11-11:40 Assist Cesar (from Argentina who now lives in Tarragona, northeastern Spain) and Diego (from Bilbao who commutes back and forth on the weekends) with crujientes de pan and de arroz- fried crackers made with paper thin dough or round chips of black rice. Deep fry for 2 seconds to get crispy texture without browned color.

David makes Squid Ink Aioli

11:40-12 Wash dishes.
12-12:30 Eat lunch- anything from ensalada rusa (diced potatoes and carrots tossed with mayonnaise and canned tuna) to ham sandwiches or spaghetti and mussels. Family meal is one of the best times of day because we sit down on stools, chat and relax for a few minutes. I’ve worked in restaurants where you eat family meal standing up, while working on other things, shoving food in your mouth from a plastic deli container. Somehow, the act of sitting down for family meal civilizes us.
12:30 – 3:45 Lunch service. Back to the fish station. My job during service is to dress the wakame salad that I prepared earlier in the morning. When the salmonete dish is fired (it’s the penultimate savory dish on tasting menu), I take the mise cup with the preportioned wakame and toss with a light dressing of sesame oil, soy sauce and lemon juice. Then I add julienned spring onions, almonds and chives and bring to pass for chef de partie to plate up.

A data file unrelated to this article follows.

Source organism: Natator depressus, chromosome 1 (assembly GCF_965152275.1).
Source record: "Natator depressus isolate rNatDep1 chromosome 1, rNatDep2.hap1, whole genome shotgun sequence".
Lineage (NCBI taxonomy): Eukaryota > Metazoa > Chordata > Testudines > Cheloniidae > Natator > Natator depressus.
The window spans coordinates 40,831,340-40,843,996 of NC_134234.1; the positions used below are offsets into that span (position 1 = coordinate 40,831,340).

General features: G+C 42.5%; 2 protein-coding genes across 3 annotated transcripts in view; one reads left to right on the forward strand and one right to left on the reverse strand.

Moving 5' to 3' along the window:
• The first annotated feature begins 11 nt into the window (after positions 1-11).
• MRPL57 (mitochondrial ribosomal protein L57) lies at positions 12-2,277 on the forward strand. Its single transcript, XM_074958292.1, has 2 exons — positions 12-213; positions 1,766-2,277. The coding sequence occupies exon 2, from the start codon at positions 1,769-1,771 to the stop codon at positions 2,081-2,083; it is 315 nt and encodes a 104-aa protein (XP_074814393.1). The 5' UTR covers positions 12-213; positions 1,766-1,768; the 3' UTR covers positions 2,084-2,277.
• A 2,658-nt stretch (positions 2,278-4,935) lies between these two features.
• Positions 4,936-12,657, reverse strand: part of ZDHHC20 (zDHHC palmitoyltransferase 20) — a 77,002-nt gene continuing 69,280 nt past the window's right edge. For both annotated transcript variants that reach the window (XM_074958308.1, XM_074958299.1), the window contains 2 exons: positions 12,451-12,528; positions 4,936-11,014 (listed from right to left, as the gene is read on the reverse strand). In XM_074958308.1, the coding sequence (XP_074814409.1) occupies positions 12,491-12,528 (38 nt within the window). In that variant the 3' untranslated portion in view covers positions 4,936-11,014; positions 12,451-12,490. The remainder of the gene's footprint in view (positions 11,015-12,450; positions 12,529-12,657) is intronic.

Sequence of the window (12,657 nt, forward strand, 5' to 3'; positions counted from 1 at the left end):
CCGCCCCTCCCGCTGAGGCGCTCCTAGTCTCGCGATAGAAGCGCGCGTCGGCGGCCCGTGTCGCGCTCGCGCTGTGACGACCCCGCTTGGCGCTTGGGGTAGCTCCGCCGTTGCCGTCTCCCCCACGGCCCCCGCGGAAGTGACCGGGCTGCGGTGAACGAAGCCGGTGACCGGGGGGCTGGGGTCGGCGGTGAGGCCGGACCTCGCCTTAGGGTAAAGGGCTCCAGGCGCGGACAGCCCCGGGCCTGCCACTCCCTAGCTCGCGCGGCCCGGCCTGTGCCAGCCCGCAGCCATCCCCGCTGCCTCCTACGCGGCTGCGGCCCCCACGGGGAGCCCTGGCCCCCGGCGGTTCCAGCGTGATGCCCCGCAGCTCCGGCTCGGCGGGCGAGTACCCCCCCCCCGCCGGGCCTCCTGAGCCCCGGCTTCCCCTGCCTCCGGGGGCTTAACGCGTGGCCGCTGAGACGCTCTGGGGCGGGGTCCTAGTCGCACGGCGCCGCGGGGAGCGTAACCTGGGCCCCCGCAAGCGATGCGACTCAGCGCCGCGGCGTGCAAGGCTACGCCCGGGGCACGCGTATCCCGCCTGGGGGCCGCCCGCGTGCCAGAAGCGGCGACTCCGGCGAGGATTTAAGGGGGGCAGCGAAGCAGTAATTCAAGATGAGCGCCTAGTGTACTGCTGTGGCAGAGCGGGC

For the lenguado (sole), I also make spheres of guindilla pepper puree, using the alginate bath I make on Sundays.

If neither the salmonete nor the lenguado is required, I observe the other cooks on station.

3:45-4:30 Wash dishes and then help other station members sweep, mop and wipe down counters.

4:40 Finish lunch service, head to gym

4:50-6pm Work out at Lasarte-Oria Polideportivo, the municipal sports complex. Most days, I swim laps.  This workout is the most peaceful part of my day.  It’s also a great way to keep work in perspective, because I see non-restaurant people going about their business, and thus I remember that work is only one aspect of life.

6-6:15 Shower at gym. In the women’s locker room, there are always tons of little kids changing with their mothers. Every day, I marvel at them speaking in Euskera, a crazy language to listen to because it’s difficult to know when words end and when new ones begin.  So far, I’ve learned Konduz (be careful) and Agur (goodbye).

6:15 Head back to restaurant for dinner service.

6:30-7:30  Back to set up station- relight plancha, get all equipment out again, start mise en place again. I repeat the wakame salad preportioning, and when done with that, I peel the brown paper skin off almonds.

7:30 Make crujientes de pan and arroz again with Cesar and Diego. Get yelled at for whistling while I work.